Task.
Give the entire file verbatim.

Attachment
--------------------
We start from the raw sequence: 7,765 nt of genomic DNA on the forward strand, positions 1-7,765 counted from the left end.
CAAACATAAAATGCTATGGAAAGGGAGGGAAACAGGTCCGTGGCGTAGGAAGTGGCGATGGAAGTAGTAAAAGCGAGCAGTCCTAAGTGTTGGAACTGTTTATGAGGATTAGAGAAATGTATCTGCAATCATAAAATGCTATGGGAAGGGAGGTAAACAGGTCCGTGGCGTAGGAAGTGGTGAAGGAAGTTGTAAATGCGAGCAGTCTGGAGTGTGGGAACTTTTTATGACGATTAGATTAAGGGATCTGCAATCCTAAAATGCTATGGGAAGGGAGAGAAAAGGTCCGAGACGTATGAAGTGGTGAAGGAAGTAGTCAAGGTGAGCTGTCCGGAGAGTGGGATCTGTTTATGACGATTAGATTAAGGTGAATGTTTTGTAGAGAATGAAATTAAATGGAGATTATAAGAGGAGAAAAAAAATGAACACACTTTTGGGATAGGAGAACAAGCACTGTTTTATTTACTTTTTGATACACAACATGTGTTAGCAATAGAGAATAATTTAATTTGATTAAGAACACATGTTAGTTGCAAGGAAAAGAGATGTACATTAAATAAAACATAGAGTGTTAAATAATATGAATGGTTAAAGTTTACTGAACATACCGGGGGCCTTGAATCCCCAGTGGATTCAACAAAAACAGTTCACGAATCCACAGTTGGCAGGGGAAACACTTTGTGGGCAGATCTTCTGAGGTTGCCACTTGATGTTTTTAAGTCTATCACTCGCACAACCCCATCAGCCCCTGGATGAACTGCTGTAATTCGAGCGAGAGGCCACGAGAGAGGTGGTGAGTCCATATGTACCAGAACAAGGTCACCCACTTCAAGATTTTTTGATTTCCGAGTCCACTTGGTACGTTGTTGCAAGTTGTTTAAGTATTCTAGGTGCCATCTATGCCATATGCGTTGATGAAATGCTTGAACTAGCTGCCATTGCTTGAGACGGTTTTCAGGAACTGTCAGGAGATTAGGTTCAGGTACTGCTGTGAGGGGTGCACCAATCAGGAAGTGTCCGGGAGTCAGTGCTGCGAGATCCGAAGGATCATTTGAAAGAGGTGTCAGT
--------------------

We start from the raw sequence: 7,765 nt of genomic DNA on the forward strand, positions 1-7,765 counted from the left end.
CAAACATAAAATGCTATGGAAAGGGAGGGAAACAGGTCCGTGGCGTAGGAAGTGGCGATGGAAGTAGTAAAAGCGAGCAGTCCTAAGTGTTGGAACTGTTTATGAGGATTAGAGAAATGTATCTGCAATCATAAAATGCTATGGGAAGGGAGGTAAACAGGTCCGTGGCGTAGGAAGTGGTGAAGGAAGTTGTAAATGCGAGCAGTCTGGAGTGTGGGAACTTTTTATGACGATTAGATTAAGGGATCTGCAATCCTAAAATGCTATGGGAAGGGAGAGAAAAGGTCCGAGACGTATGAAGTGGTGAAGGAAGTAGTCAAGGTGAGCTGTCCGGAGAGTGGGATCTGTTTATGACGATTAGATTAAGGTGAATGTTTTGTAGAGAATGAAATTAAATGGAGATTATAAGAGGAGAAAAAAAATGAACACACTTTTGGGATAGGAGAACAAGCACTGTTTTATTTACTTTTTGATACACAACATGTGTTAGCAATAGAGAATAATTTAATTTGATTAAGAACACATGTTAGTTGCAAGGAAAAGAGATGTACATTAAATAAAACATAGAGTGTTAAATAATATGAATGGTTAAAGTTTACTGAACATACCGGGGGCCTTGAATCCCCAGTGGATTCAACAAAAACAGTTCACGAATCCACAGTTGGCAGGGGAAACACTTTGTGGGCAGATCTTCTGAGGTTGCCACTTGATGTTTTTAAGTCTATCACTCGCACAACCCCATCAGCCCCTGGATGAACTGCTGTAATTCGAGCGAGAGGCCACGAGAGAGGTGGTGAGTCCATATGTACCAGAACAAGGTCACCCACTTCAAGATTTTTTGATTTCCGAGTCCACTTGGTACGTTGTTGCAAGTTGTTTAAGTATTCTAGGTGCCATCTATGCCATATGCGTTGATGAAATGCTTGAACTAGCTGCCATTGCTTGAGACGGTTTTCAGGAACTGTCAGGAGATTAGGTTCAGGTACTGCTGTGAGGGGTGCACCAATCAGGAAGTGTCCGGGAGTCAGTGCTGCGAGATCCGAAGGATCATTTGAAAGAGGTGTCAGT